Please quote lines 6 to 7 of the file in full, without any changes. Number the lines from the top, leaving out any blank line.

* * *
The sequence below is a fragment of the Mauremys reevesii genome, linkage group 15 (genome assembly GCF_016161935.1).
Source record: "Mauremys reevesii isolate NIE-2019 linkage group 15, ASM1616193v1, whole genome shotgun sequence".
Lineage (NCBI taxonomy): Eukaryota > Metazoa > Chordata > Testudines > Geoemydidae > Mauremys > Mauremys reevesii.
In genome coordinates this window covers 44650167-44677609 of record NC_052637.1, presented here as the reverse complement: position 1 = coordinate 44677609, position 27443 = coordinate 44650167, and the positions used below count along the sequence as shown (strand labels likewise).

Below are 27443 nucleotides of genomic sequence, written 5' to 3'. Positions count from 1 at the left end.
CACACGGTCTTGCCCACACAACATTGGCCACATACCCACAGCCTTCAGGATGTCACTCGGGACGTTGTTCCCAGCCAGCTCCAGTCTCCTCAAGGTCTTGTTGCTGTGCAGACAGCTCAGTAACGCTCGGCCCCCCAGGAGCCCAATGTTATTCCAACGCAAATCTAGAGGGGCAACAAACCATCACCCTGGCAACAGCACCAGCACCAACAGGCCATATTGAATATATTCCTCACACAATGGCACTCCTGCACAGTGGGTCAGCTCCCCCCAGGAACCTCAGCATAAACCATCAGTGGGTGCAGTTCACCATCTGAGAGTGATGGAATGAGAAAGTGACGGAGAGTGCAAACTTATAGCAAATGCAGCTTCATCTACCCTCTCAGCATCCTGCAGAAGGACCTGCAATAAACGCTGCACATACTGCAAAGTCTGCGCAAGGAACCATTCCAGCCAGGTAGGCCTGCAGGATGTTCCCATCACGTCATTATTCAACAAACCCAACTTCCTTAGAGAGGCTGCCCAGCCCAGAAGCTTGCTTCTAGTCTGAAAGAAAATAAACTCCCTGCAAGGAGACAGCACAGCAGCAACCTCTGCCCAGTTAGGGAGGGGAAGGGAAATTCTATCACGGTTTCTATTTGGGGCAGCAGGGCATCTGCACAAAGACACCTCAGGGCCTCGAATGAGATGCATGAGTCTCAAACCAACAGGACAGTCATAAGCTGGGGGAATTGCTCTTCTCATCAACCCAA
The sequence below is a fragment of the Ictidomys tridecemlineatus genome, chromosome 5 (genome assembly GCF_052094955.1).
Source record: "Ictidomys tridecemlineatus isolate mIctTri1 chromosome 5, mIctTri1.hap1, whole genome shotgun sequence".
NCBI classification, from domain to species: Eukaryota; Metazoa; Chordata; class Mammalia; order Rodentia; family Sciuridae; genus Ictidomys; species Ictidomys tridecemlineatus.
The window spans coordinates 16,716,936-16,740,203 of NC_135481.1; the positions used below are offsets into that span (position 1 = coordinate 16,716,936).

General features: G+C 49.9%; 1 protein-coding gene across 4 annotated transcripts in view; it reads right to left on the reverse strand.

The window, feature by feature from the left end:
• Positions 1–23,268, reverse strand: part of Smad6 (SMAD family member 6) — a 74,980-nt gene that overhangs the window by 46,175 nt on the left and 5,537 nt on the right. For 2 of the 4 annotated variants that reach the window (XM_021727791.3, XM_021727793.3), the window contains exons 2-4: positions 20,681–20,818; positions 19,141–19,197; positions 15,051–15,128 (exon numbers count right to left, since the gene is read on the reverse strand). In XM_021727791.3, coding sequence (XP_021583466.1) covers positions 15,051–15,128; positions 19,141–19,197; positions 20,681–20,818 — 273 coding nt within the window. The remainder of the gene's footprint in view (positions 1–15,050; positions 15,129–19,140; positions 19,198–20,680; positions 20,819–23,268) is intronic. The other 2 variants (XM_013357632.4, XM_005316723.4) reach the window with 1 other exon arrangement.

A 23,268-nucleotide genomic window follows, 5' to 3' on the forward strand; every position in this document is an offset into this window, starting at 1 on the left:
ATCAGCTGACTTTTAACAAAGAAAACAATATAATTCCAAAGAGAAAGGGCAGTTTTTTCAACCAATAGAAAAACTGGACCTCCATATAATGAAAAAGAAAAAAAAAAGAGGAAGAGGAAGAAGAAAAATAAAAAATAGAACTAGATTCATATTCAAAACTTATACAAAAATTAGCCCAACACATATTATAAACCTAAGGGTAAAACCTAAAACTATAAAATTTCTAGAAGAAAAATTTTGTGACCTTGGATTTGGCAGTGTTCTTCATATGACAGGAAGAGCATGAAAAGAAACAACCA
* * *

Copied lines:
CACACGGTCTTGCCCACACAACATTGGCCACATACCCACAGCCTTCAGGATGTCACTCGGGACGTTGTTCCCAGCCAGCTCCAGTCTCCTCAAGGTCTTGTTGCTGTGCAGACAGCTCAGTAACGCTCGGCCCCCCAGGAGCCCAATGTTATTCCAACGCAAATCTAGAGGGGCAACAAACCATCACCCTGGCAACAGCACCAGCACCAACAGGCCATATTGAATATATTCCTCACACAATGGCACTCCTGCACAGTGGGTCAGCTCCCCCCAGGAACCTCAGCATAAACCATCAGTGGGTGCAGTTCACCATCTGAGAGTGATGGAATGAGAAAGTGACGGAGAGTGCAAACTTATAGCAAATGCAGCTTCATCTACCCTCTCAGCATCCTGCAGAAGGACCTGCAATAAACGCTGCACATACTGCAAAGTCTGCGCAAGGAACCATTCCAGCCAGGTAGGCCTGCAGGATGTTCCCATCACGTCATTATTCAACAAACCCAACTTCCTTAGAGAGGCTGCCCAGCCCAGAAGCTTGCTTCTAGTCTGAAAGAAAATAAACTCCCTGCAAGGAGACAGCACAGCAGCAACCTCTGCCCAGTTAGGGAGGGGAAGGGAAATTCTATCACGGTTTCTATTTGGGGCAGCAGGGCATCTGCACAAAGACACCTCAGGGCCTCGAATGAGATGCATGAGTCTCAAACCAACAGGACAGTCATAAGCTGGGGGAATTGCTCTTCTCATCAACCCAA
The sequence below is a fragment of the Ictidomys tridecemlineatus genome, chromosome 5 (genome assembly GCF_052094955.1).